Sep, 14 2021

AT Commands Cheat Sheet for Cellular IoT Communication


The very thing that provides connectivity to your IoT devices is: a modem. Naturally the first step of entering the Internet of Things is connecting your hardware to a modem. This connection is achieved with the help of a set of commands called AT commands. In this blog post, you will find a cheat sheet of AT commands to get started with your cellular IoT solutions.

AT commands are nothing but an interface between your hardware - the micro controller of your IoT device - and the cellular modem through a serial interface. These are commands based on the 3GPP standard as well as custom commands based on the modem manufacturer. These commands mainly have four functions:

  1. Test AT+<x>=?  :  Checks supported services of the modem (e.g. list supported SMS modes, list supported PDP states)
  2. Read AT+<x>? : Returns the settings of the modem  (IMEI, firmware version)
  3. Write AT+<x>=<...>: Sets the user-definable parameter values of the modem (e.g., set SMS text mode)
  4. Execute AT+<x> : Reads information about the network or its status (e.g. Display name of registered network)

There are several tools that can be used to send AT commands to your cellular modules. The most common one is minicom - a text based application that runs on Linux. It supports commands over USB and UART. There are several UI based applications available as well, like TerraTerm, YAT, CuteCom depending on th OS of your device.

Let's quickly go through the most basic commands that you will need to set up a connection using your cellular modem.

  1. Check Communication AT
  2. Get IMEI AT+GSN
  3. Is SIM ready AT+CPIN?
  4. Get SIM identity AT+CIMI , AT+CCID
  5. Select network - Automatic AT+COPS=0
  6. Select network - Manual AT+COPS=1
  7. Network Status AT+CREG?
  9. Signal strength AT+CSQ
  10. Send Data AT+CGDATA
  11. Set SMS format AT+CMGF
  12. Errors AT+CMEE=2

* Note: Before you start sending AT commands to your modem, be sure the check the port your modem is connected to as well as the baudrate and open the minicom application accordingly.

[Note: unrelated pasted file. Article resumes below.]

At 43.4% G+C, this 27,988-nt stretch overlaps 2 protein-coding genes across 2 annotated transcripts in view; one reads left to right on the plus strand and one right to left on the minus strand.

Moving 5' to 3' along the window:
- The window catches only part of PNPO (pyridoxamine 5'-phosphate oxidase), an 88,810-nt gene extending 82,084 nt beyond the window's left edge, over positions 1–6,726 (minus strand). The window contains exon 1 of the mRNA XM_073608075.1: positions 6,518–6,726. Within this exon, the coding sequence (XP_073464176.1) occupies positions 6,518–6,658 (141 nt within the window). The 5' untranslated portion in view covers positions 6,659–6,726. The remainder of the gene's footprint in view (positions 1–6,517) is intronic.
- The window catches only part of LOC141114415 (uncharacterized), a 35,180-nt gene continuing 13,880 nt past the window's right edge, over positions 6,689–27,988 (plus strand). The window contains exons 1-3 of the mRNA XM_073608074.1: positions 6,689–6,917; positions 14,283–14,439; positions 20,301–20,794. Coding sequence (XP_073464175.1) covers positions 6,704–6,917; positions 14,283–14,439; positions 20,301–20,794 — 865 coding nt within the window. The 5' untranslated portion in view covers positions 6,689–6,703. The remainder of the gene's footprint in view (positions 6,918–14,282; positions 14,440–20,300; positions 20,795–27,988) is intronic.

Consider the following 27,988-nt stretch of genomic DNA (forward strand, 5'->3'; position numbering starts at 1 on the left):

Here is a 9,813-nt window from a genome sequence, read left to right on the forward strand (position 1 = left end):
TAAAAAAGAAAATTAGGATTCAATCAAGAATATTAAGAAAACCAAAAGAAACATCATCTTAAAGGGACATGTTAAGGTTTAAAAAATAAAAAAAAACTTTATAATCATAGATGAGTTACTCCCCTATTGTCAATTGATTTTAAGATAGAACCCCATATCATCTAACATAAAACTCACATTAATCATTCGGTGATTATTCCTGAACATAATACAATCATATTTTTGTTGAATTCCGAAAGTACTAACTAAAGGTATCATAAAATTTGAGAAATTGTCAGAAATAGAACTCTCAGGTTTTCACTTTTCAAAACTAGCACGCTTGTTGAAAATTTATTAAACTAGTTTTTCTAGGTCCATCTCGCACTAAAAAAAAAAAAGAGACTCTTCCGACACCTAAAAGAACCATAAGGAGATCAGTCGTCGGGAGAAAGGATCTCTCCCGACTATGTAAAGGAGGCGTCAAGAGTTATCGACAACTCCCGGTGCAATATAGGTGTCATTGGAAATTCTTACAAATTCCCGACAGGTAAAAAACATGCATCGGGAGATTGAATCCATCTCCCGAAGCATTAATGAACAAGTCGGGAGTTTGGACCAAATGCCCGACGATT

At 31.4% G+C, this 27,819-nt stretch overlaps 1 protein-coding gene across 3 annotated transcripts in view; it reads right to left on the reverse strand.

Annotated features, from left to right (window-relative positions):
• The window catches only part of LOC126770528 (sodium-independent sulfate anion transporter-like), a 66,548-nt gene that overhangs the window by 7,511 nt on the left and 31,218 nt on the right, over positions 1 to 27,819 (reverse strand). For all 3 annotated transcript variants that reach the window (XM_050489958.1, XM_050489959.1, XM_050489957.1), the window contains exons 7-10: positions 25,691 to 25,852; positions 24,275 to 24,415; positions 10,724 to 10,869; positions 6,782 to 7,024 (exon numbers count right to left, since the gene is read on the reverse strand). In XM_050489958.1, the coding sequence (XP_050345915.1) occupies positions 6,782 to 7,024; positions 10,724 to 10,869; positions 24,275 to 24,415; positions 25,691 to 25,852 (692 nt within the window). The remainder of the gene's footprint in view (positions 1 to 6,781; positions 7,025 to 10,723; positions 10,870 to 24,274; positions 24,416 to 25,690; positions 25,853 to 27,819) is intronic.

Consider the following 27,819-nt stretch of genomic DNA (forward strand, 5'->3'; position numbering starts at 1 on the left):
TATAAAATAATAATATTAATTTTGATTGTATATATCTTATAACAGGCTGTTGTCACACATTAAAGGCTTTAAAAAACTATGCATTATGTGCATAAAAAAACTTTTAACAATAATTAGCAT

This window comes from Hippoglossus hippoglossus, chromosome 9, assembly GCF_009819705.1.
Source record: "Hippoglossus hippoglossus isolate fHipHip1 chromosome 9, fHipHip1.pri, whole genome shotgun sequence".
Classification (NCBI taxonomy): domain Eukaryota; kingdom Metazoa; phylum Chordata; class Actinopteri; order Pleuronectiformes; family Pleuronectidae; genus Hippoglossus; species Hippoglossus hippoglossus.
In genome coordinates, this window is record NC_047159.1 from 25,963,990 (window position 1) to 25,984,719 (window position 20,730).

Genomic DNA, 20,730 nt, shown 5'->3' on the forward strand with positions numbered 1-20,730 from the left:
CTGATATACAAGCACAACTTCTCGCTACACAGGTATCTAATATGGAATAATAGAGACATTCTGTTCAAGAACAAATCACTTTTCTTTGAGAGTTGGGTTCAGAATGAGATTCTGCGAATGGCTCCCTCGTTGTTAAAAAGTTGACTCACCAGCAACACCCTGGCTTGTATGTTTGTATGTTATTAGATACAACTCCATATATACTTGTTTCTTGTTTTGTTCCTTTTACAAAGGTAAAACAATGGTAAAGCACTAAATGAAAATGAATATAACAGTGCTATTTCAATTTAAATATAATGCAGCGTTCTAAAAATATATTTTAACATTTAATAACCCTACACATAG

For e.g., if your modem is connected via USB and baudrate 115200

sudo minicom -b 115200 -D /dev/ttyUSB2

If your modem is connected via UART and baudrate 115200

sudo minicom -b 115200 -D /dev/ttyS0

Check communication with the modem


This command indicates that you are connected to the modem and can send it AT commands. The 'OK' represents that the modem has read the command and acknowledged it.

Get the IMEI of the modem

<IMEI of the modem >


This command gives the International Mobile Equipment Identity (IMEI) of the module. This is a unique number used to identify the modem and can be used for security features like locking a SIM to a specific IMEI.

Is the SIM card ready and does SIM require a password?

Once you insert the SIM card, you can check if the SIM card properly inserted command and whether the SIM needs a PIN.


This command is used to check whether the SIM needs a PIN. If the response is READY, you do not need a PIN and the SIM is ready to use.

SIM identity

You can identify the SIM by its IMSI or its ICCID. To get these from the modem, you can use the following commands.

295050901183774			//IMSI of the SIM

+CCID:8988303000005737285		// ICCID of the SIM


Network selection - Automatic

Once you have identified the SIM, you can set it to automatically search for a network or manually search for one. To select a network automatically, you can send the following command.



The '0' here indicates Automatic mode. When you select the Automatic mode, the modem scans for networks in order defined by the module manufacturer. You can also change this order. For e.g, the order can be  : LTE Cat M1 > LTE Cat NB1 > GSM.

Network selection - Manual

As indicated above, you can manually scan specific networks you want to connect to. To list available networks, you can use the above command in the read mode.

+COPS: 0,0," EMnify",0


What this response tells you is that the modem is in Automatic selection of operator mode and is connected to Vodafone Germany through EMnify.

To manually select this network, you can send the above command in the following format: